ETFs can be more tax efficient compared to traditional mutual funds. Generally, holding an ETF in a taxable account will generate less tax liabilities than if you held a similarly structured mutual fund in the same account.
From the perspective of the IRS, the tax treatment of ETFs and mutual funds are the same. Both are subject to capital gains tax and taxation of dividend income. However, ETFs are structured in such a manner that taxes are minimized for the holder of the ETF and the ultimate tax bill (after the ETF is sold and capital gains tax is incurred) is less than what the investor would have paid with a similarly structured mutual fund.
Taxable events in ETFs
In essence, there are—in the parlance of tax professionals—fewer “taxable events” in a conventional ETF structure than in a mutual fund. Here’s why:
A mutual fund manager must constantly re-balance the fund by selling securities to accommodate shareholder redemptions or to re-allocate assets. The sale of securities within the mutual fund portfolio creates capital gains for the shareholders, even for shareholders who may have an unrealized loss on the overall mutual fund investment.
In contrast, an ETF manager accommodates investment inflows and outflows by creating or redeeming “creation units,” which are baskets of assets that approximate the entirety of the ETF investment exposure. As a result, the investor usually is not exposed to capital gains on any individual security in the underlying structure.
To be fair to mutual funds, managers take advantage of carrying capital losses from prior years, tax-loss harvesting, and other tax mitigation strategies to diminish the import of annual capital gains taxes. In addition, index mutual funds are far more tax efficient than actively managed funds because of lower turnover.
ETF capital gains taxes
For the most part, ETF managers are able to manage the secondary market transactions in a manner that minimizes the chances of an in-fund capital gains event. It's rare for an index-based ETF to pay out a capital gain; when it does occur it's usually due to some special unforeseen circumstance.
Of course, investors who realize a capital gain after selling an ETF are subject to the capital gains tax. Currently, the tax rates on long-term capital gains are 0%, 15%, and 20%. These percentages are based upon your taxable income and—depending on your modified adjusted gross income (AGI)—you might have to pay an additional 3.8%. The important point is that the investor incurs the tax after the ETF is sold.
Taxation of ETF dividends
ETF dividends are taxed according to how long the investor has owned the ETF fund. If the investor has held the fund for more than 60 days before the dividend was issued, the dividend is considered a “qualified dividend” and is taxed anywhere from 0% to 20% depending on the investor’s income tax rate. If the dividend was held less than 60 days before the dividend was issued, then the dividend income is taxed at the investor’s ordinary income tax rate. This is similar to how mutual fund dividends are treated.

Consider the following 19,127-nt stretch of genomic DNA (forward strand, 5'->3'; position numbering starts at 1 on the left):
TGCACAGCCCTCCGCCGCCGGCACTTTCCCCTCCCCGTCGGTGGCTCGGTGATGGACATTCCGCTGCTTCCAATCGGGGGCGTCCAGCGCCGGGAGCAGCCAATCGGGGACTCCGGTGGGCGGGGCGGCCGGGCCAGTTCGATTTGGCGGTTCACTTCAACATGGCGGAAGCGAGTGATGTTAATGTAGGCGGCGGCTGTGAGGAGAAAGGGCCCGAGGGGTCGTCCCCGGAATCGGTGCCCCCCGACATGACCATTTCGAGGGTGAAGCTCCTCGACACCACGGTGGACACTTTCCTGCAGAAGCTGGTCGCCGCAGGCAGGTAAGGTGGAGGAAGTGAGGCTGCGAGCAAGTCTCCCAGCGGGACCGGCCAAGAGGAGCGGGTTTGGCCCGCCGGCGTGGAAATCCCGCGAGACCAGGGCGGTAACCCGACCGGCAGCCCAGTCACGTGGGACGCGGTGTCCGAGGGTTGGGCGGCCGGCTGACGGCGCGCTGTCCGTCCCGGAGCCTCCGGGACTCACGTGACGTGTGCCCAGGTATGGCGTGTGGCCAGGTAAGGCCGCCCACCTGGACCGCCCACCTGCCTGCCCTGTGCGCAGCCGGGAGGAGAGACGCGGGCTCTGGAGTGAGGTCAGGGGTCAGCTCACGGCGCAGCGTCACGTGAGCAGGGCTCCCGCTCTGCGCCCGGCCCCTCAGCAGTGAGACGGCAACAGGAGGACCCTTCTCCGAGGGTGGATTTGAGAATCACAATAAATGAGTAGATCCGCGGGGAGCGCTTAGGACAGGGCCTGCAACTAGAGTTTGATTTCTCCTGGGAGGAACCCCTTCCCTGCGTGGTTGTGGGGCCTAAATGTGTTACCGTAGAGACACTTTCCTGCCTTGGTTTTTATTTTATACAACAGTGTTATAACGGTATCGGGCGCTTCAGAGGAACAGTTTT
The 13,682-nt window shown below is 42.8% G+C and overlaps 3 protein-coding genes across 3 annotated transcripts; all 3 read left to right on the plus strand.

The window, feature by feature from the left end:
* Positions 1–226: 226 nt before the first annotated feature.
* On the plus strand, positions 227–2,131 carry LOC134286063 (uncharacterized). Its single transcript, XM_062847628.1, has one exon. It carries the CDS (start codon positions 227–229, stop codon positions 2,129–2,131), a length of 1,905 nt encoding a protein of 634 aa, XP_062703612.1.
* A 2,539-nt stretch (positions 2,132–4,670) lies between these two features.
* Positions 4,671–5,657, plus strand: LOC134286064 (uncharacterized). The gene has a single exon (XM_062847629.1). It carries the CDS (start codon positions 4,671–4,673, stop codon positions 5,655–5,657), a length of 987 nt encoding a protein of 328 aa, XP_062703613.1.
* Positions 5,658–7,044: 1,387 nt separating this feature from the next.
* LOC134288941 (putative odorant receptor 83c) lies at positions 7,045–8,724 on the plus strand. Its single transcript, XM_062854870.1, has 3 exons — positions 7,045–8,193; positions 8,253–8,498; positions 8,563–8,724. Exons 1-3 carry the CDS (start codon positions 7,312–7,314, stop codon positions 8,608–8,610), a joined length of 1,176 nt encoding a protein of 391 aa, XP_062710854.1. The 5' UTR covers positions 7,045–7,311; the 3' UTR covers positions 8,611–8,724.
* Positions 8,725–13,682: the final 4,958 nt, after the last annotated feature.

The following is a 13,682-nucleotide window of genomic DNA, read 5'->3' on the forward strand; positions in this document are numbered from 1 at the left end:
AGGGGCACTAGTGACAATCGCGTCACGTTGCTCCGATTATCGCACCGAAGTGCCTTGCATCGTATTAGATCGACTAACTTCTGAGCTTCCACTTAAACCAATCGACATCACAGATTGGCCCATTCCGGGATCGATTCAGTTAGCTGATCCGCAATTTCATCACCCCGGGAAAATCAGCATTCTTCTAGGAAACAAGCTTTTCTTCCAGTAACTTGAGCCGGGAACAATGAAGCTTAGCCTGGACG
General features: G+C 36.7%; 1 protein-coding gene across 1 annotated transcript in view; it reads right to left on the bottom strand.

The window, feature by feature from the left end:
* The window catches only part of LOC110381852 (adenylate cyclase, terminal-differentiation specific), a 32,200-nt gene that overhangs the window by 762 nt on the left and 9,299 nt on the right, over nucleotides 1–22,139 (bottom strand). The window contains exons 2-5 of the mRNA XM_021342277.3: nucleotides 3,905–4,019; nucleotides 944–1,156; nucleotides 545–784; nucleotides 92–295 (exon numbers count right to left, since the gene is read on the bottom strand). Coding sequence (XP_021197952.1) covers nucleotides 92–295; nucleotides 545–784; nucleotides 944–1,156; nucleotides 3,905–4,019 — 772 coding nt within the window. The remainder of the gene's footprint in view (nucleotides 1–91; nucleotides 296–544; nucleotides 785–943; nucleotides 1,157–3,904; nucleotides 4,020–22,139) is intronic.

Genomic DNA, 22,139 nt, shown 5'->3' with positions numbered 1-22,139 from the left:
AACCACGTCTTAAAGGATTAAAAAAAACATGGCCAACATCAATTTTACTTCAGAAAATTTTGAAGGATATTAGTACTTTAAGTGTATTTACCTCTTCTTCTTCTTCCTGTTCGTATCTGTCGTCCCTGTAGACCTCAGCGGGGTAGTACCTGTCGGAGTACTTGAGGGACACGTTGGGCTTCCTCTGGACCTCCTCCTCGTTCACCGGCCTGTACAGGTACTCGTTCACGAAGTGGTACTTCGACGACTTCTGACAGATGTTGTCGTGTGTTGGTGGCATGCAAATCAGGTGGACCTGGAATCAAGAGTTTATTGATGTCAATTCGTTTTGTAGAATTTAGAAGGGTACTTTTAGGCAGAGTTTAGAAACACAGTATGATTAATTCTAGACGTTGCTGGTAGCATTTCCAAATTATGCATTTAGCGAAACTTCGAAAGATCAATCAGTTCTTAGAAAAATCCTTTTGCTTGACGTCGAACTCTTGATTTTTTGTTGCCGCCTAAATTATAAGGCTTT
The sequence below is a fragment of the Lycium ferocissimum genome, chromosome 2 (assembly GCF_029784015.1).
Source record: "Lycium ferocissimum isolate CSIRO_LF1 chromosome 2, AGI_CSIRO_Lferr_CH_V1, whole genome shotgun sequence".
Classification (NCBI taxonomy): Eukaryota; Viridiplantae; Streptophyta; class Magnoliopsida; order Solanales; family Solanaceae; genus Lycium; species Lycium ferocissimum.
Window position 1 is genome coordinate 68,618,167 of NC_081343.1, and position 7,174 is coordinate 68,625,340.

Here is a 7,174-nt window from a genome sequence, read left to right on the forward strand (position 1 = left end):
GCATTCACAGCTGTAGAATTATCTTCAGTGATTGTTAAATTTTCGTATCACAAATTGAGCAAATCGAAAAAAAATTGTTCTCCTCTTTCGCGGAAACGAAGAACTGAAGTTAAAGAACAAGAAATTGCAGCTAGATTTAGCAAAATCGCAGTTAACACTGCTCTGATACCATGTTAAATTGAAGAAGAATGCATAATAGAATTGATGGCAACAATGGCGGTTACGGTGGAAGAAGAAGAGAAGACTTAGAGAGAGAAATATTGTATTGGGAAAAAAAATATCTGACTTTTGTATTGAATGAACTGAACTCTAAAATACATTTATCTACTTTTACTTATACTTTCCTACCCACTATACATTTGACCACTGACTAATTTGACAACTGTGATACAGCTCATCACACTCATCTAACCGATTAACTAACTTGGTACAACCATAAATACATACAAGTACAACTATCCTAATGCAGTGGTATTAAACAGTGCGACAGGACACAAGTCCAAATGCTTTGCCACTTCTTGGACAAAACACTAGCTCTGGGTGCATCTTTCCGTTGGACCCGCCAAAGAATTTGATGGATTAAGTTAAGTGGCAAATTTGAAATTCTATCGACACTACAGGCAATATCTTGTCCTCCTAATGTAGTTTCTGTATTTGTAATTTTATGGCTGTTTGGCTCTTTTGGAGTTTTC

Exceptions to the rules
Certain international ETFs, particularly emerging market ETFs, have the potential to be less tax efficient than domestic and developed market ETFs. Unlike most other ETFs, many emerging markets are restricted from performing in-kind deliveries of securities. Therefore, an emerging-market ETF might have to sell securities to raise cash for redemptions instead of delivering stock. This sale would cause a taxable event and subject investors to capital gains.
Leveraged/inverse ETFs have proven to be relatively tax-inefficient vehicles. Many of the funds have had significant capital gain distributions on both the long and the short funds. These funds generally use derivatives—such as swaps and futures—to gain exposure to the index. Derivatives cannot be delivered in kind: They must be bought or sold. Gains from these derivatives generally receive 60/40 treatment by the IRS, which means that 60% are considered long-term gains and 40% are considered short-term gains regardless of the contract's holding period. Historically, flows in these products have been volatile, and the daily repositioning of the portfolio to achieve daily index tracking triggers significant potential tax consequences for these funds.
Commodity ETPs have a similar tax treatment to leverage/inverse ETFs because of the use of derivatives and the 60/40 tax treatment. However, commodity ETPs do not have the daily index tracking requirement or use leverage/short strategies, and they have less volatile cash flows simply due to the nature of the funds.
Exchange traded notes (ETNs)
The most tax efficient ETF structure are exchange traded notes. ETNs are debt securities guaranteed by an issuing bank and linked to an index. Because ETNs do not hold any securities, there are no dividend or interest rate payments paid to investors while the investor owns the ETN. ETN shares reflect the total return of the underlying index; the value of the dividends is incorporated into the index's return, but are not issued regularly to the investor. Thus, unlike with many mutual funds and ETFs that regularly distribute dividends, ETN investors are not subject to short-term capital gains taxes. But like conventional ETFs, when the investor sells the ETN, they are subject to a long-term capital gains tax.